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Artist: Frequency

Album: Frequency

Label: Thrill Jockey

Review date: Aug. 27, 2006

Frequency had to come out, if only so that whenever an out-of-towner asks "what's up with the AACM these days?" they could be directed to this disc. Most of the Art Ensemble Of Chicago haven't lived in the town that gave them their name for decades; the same goes for Muhal Richard Abrams, Henry Threadgill, Leroy Jenkins, and just about anyone else you might remember from the Association for the Advancement of Creative Musicians' first two decades. On the other hand, reed player Edward Wilkerson, flutist Nicole Mitchell, percussionist Avreeayl Ra, and bassist Harrison Bankhead not only live and work within Chicago's city limits, their names are often associated with the sort of community-building efforts that have been a major AACM focus over the years. However such involvement means that while other Chicagoans tour the USA and Europe, Frequency honed its ensemble interaction during occasional mid-week gigs at the Velvet Lounge, a South Side tavern.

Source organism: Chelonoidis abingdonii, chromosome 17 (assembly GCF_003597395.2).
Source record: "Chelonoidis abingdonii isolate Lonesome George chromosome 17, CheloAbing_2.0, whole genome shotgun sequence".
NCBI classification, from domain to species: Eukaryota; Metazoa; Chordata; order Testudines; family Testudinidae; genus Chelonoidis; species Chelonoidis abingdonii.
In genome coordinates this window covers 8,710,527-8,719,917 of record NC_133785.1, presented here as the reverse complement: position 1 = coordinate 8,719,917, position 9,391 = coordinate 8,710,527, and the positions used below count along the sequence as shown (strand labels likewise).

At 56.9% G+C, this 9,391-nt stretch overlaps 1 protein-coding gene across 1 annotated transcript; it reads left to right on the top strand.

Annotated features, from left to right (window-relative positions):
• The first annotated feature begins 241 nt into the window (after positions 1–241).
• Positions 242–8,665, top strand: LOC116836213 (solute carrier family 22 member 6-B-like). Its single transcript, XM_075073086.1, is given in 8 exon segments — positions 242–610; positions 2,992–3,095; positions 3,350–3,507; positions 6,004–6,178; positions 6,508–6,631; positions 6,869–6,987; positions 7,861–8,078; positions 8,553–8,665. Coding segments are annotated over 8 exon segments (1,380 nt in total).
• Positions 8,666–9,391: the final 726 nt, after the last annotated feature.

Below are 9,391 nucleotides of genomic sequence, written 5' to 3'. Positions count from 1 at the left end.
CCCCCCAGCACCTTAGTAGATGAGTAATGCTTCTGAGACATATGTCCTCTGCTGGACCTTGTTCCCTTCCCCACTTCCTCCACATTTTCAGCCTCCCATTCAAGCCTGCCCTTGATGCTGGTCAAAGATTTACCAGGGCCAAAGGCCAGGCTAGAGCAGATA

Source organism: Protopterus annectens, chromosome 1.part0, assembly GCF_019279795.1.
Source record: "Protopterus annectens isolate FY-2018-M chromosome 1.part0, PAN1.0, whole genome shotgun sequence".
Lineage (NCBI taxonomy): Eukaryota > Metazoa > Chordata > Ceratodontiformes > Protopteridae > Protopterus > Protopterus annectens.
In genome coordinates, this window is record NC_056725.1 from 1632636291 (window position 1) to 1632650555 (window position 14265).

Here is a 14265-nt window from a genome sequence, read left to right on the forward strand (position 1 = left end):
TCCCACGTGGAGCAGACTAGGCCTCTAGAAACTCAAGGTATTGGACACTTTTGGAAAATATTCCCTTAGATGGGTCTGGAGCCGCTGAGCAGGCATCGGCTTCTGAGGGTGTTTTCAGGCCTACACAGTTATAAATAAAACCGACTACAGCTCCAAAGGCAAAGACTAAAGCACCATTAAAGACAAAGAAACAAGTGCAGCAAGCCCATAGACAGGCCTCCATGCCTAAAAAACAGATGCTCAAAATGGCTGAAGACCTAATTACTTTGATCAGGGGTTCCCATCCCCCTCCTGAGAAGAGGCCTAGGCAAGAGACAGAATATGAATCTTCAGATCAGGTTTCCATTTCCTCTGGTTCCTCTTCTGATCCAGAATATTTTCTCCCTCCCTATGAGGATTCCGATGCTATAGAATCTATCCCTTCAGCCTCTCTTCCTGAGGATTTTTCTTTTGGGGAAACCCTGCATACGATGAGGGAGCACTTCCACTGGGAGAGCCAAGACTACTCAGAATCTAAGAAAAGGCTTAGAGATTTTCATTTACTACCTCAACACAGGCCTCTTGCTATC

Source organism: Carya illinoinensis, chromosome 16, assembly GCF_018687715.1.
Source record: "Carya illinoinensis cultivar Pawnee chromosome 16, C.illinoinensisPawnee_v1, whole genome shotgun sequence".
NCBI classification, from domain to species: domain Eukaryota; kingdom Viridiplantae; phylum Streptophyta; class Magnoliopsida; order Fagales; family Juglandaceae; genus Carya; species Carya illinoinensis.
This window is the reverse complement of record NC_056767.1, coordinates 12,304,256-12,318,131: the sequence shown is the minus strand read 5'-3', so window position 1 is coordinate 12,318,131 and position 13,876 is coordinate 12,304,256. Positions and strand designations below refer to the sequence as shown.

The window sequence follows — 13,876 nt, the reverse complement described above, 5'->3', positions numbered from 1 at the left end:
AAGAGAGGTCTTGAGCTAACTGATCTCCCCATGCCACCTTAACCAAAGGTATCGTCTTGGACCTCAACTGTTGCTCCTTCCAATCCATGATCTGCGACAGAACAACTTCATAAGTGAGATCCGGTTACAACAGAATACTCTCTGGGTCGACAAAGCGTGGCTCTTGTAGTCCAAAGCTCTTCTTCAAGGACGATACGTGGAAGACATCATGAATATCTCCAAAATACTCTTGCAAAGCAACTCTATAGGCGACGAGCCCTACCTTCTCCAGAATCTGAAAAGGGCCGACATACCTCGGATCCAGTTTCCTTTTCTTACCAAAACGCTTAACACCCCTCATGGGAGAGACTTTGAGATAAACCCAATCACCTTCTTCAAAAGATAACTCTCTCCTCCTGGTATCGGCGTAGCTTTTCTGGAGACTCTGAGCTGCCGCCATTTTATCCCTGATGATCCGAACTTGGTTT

Like the Art Ensemble and Air before them, Frequency is a band where everyone composes. And like them, each player doubles on various instruments, particularly flutes and percussion. Ra's kalimbas bring an Afro-conscious vibe to "Satya" and "Portrait of Light." Mitchell rustles a plastic bag to create a mysterious backdrop to "From The Other Side's" seething tangle of flutes and strings, while her Egyptian harp evokes an Oriental atmosphere behind Wilkerson's keening alto lines on "Optimystic." Frequency balance their cosmic yearnings with earthier sentiments; for example, pungent harmonies and assertive horn solos ride "The Tortoise's" assertive groove. The only element that is out of balance is Mitchell's occasional wordless vocalizing, of which a little goes a very long way. But even her back-of-the-throat exclamations fit into Frequency's spirited exoticism.

By Bill Meyer

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